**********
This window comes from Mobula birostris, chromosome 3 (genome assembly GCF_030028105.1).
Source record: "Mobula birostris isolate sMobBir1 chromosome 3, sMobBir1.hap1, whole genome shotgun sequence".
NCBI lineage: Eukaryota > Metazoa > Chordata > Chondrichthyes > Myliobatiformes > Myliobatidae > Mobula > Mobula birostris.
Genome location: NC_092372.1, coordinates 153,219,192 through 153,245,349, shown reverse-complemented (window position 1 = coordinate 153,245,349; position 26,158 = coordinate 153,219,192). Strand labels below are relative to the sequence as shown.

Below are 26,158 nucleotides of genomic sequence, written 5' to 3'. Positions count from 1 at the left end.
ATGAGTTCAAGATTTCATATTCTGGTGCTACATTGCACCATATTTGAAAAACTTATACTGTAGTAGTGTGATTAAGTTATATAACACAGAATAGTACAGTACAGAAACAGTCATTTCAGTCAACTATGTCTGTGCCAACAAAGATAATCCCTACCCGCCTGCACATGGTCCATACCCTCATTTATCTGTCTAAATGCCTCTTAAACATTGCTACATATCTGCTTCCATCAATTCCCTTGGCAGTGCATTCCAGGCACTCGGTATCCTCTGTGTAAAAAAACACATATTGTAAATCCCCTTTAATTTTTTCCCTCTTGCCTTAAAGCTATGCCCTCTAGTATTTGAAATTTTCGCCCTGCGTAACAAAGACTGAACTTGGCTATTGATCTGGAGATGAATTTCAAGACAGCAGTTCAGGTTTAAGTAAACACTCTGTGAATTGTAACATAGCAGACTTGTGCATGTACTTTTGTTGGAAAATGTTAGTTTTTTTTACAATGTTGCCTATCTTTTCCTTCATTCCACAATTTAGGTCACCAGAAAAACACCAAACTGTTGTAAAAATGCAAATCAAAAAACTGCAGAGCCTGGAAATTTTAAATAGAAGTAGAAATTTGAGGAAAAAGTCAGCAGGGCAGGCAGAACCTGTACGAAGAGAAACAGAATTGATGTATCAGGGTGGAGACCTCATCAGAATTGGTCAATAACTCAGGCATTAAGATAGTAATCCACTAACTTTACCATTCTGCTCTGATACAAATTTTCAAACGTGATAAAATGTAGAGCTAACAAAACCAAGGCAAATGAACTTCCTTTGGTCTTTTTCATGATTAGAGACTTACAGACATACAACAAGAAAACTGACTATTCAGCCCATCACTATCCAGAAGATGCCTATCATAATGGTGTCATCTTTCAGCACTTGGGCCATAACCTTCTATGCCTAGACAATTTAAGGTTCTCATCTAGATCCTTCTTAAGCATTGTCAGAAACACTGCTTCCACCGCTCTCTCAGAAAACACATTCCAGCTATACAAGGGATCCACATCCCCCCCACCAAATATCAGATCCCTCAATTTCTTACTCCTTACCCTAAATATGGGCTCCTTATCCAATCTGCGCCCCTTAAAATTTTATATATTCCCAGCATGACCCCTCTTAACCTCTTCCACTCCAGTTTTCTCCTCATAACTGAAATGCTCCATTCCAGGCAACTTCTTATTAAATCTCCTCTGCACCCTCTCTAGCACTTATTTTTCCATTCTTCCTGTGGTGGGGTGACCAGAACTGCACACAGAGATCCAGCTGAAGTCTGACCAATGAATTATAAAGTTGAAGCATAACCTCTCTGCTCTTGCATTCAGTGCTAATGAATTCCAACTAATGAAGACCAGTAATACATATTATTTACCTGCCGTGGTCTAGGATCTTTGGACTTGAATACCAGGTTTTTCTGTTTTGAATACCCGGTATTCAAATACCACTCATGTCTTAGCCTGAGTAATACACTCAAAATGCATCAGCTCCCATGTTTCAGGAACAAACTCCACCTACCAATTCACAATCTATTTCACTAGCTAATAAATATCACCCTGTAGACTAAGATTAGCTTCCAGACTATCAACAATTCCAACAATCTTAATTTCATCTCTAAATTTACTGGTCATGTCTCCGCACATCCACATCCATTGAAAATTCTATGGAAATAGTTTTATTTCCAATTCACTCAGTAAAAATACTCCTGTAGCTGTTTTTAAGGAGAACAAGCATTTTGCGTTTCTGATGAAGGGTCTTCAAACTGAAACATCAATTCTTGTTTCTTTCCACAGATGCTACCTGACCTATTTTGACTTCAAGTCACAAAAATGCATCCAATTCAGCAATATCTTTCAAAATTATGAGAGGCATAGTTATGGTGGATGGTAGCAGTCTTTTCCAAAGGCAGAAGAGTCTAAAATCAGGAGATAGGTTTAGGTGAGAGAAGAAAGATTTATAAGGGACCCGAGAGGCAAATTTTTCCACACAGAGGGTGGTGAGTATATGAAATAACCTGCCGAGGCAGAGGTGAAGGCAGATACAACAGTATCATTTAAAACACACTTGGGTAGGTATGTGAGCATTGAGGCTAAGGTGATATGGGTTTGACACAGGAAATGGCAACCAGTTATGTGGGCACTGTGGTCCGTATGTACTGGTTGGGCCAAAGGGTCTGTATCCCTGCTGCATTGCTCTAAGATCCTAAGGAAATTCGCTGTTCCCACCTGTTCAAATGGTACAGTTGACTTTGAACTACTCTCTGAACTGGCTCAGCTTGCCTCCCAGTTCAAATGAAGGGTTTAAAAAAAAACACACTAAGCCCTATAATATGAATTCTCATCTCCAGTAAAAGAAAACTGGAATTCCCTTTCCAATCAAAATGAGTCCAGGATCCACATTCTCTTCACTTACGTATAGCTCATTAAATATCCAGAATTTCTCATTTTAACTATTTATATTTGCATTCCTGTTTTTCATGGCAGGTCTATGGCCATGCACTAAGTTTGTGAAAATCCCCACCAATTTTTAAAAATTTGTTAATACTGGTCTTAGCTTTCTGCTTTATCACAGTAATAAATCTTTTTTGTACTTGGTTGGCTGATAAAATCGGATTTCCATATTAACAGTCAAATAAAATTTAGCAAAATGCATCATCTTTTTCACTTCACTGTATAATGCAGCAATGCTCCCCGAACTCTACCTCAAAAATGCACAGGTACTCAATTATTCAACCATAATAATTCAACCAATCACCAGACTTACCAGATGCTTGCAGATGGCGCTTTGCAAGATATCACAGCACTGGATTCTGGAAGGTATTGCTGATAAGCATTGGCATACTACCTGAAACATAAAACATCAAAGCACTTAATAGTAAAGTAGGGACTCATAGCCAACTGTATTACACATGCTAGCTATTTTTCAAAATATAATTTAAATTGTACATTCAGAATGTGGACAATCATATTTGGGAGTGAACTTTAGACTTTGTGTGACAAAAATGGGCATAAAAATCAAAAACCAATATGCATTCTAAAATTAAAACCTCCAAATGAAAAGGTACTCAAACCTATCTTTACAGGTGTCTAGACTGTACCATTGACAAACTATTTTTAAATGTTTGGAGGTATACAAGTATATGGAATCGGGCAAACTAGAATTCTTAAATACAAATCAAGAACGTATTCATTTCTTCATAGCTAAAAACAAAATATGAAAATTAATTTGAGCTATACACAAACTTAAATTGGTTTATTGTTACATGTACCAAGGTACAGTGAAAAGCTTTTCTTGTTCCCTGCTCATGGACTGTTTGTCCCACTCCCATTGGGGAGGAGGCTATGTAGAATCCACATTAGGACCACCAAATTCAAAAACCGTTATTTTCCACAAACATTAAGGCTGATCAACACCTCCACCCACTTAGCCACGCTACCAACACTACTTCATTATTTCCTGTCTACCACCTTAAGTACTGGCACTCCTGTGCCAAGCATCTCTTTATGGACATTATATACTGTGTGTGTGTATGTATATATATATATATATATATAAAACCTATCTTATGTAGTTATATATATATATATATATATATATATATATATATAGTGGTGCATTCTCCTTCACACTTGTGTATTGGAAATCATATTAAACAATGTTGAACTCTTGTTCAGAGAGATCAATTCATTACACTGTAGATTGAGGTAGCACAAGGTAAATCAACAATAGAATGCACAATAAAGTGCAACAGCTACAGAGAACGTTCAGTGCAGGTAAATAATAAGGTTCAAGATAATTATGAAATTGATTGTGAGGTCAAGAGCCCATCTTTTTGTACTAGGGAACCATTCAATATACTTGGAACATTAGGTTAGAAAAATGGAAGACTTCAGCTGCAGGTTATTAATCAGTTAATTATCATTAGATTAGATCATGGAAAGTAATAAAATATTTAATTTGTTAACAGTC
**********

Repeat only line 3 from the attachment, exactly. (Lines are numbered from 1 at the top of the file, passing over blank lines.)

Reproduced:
NCBI lineage: Eukaryota > Metazoa > Chordata > Chondrichthyes > Myliobatiformes > Myliobatidae > Mobula > Mobula birostris.